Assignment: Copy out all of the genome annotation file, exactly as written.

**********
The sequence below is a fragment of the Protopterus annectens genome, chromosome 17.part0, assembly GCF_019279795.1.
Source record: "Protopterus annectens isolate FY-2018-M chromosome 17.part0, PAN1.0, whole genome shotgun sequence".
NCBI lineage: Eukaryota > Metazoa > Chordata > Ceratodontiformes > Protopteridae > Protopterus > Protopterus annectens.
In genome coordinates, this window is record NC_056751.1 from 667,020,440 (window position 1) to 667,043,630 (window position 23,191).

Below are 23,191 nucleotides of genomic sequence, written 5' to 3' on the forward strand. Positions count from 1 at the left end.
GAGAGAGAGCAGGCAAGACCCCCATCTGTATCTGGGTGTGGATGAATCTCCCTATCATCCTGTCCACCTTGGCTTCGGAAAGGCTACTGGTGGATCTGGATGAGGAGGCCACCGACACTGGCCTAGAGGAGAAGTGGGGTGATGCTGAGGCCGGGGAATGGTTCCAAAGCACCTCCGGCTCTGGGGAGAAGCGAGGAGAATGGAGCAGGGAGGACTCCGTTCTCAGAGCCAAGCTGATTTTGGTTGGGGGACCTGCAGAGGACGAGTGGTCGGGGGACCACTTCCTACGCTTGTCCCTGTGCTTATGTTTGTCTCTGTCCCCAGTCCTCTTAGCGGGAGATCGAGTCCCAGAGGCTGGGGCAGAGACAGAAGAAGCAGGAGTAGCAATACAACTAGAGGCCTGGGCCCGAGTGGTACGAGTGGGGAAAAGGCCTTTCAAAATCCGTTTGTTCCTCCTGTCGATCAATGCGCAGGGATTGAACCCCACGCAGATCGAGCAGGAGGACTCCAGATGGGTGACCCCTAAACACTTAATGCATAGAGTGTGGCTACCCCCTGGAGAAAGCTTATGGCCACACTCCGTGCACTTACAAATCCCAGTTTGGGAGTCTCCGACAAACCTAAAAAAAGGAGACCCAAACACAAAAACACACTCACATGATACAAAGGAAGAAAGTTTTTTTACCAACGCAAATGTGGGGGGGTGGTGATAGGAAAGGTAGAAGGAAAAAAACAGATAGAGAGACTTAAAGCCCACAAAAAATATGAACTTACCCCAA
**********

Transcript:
The sequence below is a fragment of the Protopterus annectens genome, chromosome 17.part0, assembly GCF_019279795.1.
Source record: "Protopterus annectens isolate FY-2018-M chromosome 17.part0, PAN1.0, whole genome shotgun sequence".
NCBI lineage: Eukaryota > Metazoa > Chordata > Ceratodontiformes > Protopteridae > Protopterus > Protopterus annectens.
In genome coordinates, this window is record NC_056751.1 from 667,020,440 (window position 1) to 667,043,630 (window position 23,191).

Below are 23,191 nucleotides of genomic sequence, written 5' to 3' on the forward strand. Positions count from 1 at the left end.
GAGAGAGAGCAGGCAAGACCCCCATCTGTATCTGGGTGTGGATGAATCTCCCTATCATCCTGTCCACCTTGGCTTCGGAAAGGCTACTGGTGGATCTGGATGAGGAGGCCACCGACACTGGCCTAGAGGAGAAGTGGGGTGATGCTGAGGCCGGGGAATGGTTCCAAAGCACCTCCGGCTCTGGGGAGAAGCGAGGAGAATGGAGCAGGGAGGACTCCGTTCTCAGAGCCAAGCTGATTTTGGTTGGGGGACCTGCAGAGGACGAGTGGTCGGGGGACCACTTCCTACGCTTGTCCCTGTGCTTATGTTTGTCTCTGTCCCCAGTCCTCTTAGCGGGAGATCGAGTCCCAGAGGCTGGGGCAGAGACAGAAGAAGCAGGAGTAGCAATACAACTAGAGGCCTGGGCCCGAGTGGTACGAGTGGGGAAAAGGCCTTTCAAAATCCGTTTGTTCCTCCTGTCGATCAATGCGCAGGGATTGAACCCCACGCAGATCGAGCAGGAGGACTCCAGATGGGTGACCCCTAAACACTTAATGCATAGAGTGTGGCTACCCCCTGGAGAAAGCTTATGGCCACACTCCGTGCACTTACAAATCCCAGTTTGGGAGTCTCCGACAAACCTAAAAAAAGGAGACCCAAACACAAAAACACACTCACATGATACAAAGGAAGAAAGTTTTTTTACCAACGCAAATGTGGGGGGGTGGTGATAGGAAAGGTAGAAGGAAAAAAACAGATAGAGAGACTTAAAGCCCACAAAAAATATGAACTTACCCCAA